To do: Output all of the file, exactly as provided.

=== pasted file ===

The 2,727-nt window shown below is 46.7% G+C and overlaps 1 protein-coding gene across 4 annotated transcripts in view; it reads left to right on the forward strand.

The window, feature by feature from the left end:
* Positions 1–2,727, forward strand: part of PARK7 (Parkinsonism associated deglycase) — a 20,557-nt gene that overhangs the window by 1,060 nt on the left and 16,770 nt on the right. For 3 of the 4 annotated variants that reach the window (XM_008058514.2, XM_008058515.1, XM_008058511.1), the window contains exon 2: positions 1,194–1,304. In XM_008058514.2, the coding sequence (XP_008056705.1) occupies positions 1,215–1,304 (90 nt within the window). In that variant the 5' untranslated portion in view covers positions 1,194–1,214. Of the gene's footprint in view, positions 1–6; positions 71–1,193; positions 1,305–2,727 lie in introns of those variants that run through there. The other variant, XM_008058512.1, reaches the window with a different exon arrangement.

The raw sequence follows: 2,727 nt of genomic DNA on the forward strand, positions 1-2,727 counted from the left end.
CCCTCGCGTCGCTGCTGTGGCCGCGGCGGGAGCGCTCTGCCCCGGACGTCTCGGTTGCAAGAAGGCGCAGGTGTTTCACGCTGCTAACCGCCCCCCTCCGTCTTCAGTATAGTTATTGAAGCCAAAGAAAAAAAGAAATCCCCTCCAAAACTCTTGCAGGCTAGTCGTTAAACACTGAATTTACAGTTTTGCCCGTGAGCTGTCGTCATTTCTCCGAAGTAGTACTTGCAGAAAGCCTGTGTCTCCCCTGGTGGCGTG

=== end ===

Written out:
The 2,727-nt window shown below is 46.7% G+C and overlaps 1 protein-coding gene across 4 annotated transcripts in view; it reads left to right on the forward strand.

The window, feature by feature from the left end:
* Positions 1–2,727, forward strand: part of PARK7 (Parkinsonism associated deglycase) — a 20,557-nt gene that overhangs the window by 1,060 nt on the left and 16,770 nt on the right. For 3 of the 4 annotated variants that reach the window (XM_008058514.2, XM_008058515.1, XM_008058511.1), the window contains exon 2: positions 1,194–1,304. In XM_008058514.2, the coding sequence (XP_008056705.1) occupies positions 1,215–1,304 (90 nt within the window). In that variant the 5' untranslated portion in view covers positions 1,194–1,214. Of the gene's footprint in view, positions 1–6; positions 71–1,193; positions 1,305–2,727 lie in introns of those variants that run through there. The other variant, XM_008058512.1, reaches the window with a different exon arrangement.

The raw sequence follows: 2,727 nt of genomic DNA on the forward strand, positions 1-2,727 counted from the left end.
CCCTCGCGTCGCTGCTGTGGCCGCGGCGGGAGCGCTCTGCCCCGGACGTCTCGGTTGCAAGAAGGCGCAGGTGTTTCACGCTGCTAACCGCCCCCCTCCGTCTTCAGTATAGTTATTGAAGCCAAAGAAAAAAAGAAATCCCCTCCAAAACTCTTGCAGGCTAGTCGTTAAACACTGAATTTACAGTTTTGCCCGTGAGCTGTCGTCATTTCTCCGAAGTAGTACTTGCAGAAAGCCTGTGTCTCCCCTGGTGGCGTG